There’s never been much of a unified scene when it comes to capturing landscapes in art, but maybe more even than before artists are very experimental with how to show a stretch of space. The environment is only being culled back further by development, and human eyes are more frequently fixed on the universe beyond our Earth. In Landmark: The Fields of Landscape Photography by William A. Ewing, released this month from Thames & Hudson, over 100 photographers are compiled to explore the contemporary landscape.
Ewing writes in his introduction to the book:
Environmental dangers notwithstanding, there are still pleasures to be gained from landscape photographs that remind us of what we have lost, or grasp for alternative routes to the future … Each generation of photographers has a new world to contend with, full of Chekhov’s good and evil, but also full of unique pictorial possibilities.
Some of the photographs were exhibited last year at Somerset House in London, but even if you’re familiar with the more prominent names like Hiroshi Sugimoto and his grey, liminal water views, or Edward Burtynsky’s shocking industrial captures, it’s really Ewing’s curation that is most on view. Usually massive group books divide up their pages by artist; here the over 230 photographs are arranged on generously-sized pages by subjective themes. Ewing acknowledges that landscape photography is “as varied a terrain as the landscape itself,” and seems as much interested in contrasting ways of looking as creating a cohesive argument for the genre.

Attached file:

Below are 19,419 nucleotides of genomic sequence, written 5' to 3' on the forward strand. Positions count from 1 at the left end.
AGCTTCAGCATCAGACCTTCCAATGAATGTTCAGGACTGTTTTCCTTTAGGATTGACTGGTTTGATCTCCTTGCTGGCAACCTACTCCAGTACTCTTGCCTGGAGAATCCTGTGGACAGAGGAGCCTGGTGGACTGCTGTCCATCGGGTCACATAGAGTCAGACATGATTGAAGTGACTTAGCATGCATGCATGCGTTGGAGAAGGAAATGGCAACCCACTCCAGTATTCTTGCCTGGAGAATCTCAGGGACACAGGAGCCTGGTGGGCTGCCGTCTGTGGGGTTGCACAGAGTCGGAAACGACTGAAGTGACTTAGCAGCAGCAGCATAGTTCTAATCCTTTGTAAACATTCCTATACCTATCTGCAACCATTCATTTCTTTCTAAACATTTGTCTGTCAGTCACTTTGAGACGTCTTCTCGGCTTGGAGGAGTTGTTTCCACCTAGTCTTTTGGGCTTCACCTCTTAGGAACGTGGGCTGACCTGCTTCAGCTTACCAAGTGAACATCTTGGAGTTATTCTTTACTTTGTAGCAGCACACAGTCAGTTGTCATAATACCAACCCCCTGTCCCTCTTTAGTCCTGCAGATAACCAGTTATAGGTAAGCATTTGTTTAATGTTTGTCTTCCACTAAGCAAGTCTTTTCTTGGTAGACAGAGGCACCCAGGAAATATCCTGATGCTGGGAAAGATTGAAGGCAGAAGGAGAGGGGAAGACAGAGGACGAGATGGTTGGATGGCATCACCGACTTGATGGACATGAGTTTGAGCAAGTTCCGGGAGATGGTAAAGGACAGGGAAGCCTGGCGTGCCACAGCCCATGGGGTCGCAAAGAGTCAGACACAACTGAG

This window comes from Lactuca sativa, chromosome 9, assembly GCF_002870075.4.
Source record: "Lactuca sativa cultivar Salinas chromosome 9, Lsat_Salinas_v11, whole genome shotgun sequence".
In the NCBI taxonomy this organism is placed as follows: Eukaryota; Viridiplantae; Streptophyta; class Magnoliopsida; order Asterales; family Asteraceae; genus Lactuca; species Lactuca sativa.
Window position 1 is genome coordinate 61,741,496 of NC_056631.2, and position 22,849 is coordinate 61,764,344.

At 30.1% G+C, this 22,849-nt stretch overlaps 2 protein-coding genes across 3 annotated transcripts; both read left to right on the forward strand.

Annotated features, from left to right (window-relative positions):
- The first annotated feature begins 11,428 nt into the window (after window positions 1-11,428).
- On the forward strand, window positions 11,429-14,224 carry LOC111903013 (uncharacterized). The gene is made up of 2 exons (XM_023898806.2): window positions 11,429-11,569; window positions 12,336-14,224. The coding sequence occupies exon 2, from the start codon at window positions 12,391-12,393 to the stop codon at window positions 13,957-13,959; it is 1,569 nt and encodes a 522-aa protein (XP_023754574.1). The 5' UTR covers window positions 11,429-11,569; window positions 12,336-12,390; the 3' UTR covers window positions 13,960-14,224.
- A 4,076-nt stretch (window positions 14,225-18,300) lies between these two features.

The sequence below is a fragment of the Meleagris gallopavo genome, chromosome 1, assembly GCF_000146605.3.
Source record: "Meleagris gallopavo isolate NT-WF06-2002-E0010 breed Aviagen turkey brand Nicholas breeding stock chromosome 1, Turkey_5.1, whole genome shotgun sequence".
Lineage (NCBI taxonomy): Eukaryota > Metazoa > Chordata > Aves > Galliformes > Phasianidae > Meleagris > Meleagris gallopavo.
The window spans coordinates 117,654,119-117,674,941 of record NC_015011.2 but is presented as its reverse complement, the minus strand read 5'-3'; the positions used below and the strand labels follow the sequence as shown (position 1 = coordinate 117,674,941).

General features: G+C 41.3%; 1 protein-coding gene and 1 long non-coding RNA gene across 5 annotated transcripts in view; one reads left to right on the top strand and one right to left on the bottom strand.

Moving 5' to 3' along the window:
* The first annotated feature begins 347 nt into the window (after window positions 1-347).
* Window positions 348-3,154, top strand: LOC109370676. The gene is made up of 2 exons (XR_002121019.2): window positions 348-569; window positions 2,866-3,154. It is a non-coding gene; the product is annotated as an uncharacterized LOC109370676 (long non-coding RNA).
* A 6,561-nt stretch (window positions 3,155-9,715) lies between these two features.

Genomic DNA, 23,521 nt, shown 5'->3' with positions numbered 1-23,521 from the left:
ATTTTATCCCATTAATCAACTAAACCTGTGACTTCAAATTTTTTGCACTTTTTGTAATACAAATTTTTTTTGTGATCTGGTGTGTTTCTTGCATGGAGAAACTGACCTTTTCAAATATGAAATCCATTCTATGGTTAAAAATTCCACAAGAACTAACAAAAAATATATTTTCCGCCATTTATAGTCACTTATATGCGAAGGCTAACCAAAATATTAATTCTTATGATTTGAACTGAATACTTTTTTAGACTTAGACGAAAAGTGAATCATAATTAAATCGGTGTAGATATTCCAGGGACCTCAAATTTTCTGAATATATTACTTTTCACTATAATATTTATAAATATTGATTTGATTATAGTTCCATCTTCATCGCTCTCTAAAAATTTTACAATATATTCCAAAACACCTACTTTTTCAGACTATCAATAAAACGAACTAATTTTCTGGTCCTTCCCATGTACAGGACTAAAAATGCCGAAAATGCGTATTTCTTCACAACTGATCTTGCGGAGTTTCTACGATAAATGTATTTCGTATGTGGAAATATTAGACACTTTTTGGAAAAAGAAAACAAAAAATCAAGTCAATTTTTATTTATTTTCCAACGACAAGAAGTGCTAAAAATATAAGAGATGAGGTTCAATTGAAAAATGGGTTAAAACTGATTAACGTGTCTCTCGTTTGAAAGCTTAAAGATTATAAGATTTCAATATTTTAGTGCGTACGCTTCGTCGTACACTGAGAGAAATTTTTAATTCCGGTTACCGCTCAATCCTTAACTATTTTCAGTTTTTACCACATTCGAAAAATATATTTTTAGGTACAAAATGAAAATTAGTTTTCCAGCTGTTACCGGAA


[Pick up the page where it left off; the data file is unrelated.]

For example, the “Sublime” chapter has a 1998 Sally Mann photograph of an ethereal forest right by a high-definition 1984 shot of the Witch Head Nebula by David Malin, and a tree void of leaves shrouded with snow in Japan photographed by Michael Kenna in 2005, alongside a NASA Reconnaissance Orbiter Camera image of the Moon’s frigid north pole. It’s like that throughout the section, stars, and small terrestrial views hauntingly joined. Later in the apocalyptic “Rupture,” the “battered world,” as Ewing describes our planet, reveals its growing wounds, like in Pablo López Luz’s aerial of the seemingly endless sprawl of Mexico City, and in “Scar,” its mutilations, such as Daniel Beltra’s eerily beautiful overhead of a 2010 ocean oil spill. Landmark has quite a scope of work, and is limited by its nature, yet Ewing’s careful eye and passionate voice in his writing are compelling in uniting these disparate photographs in a continuation of the landscape genre.
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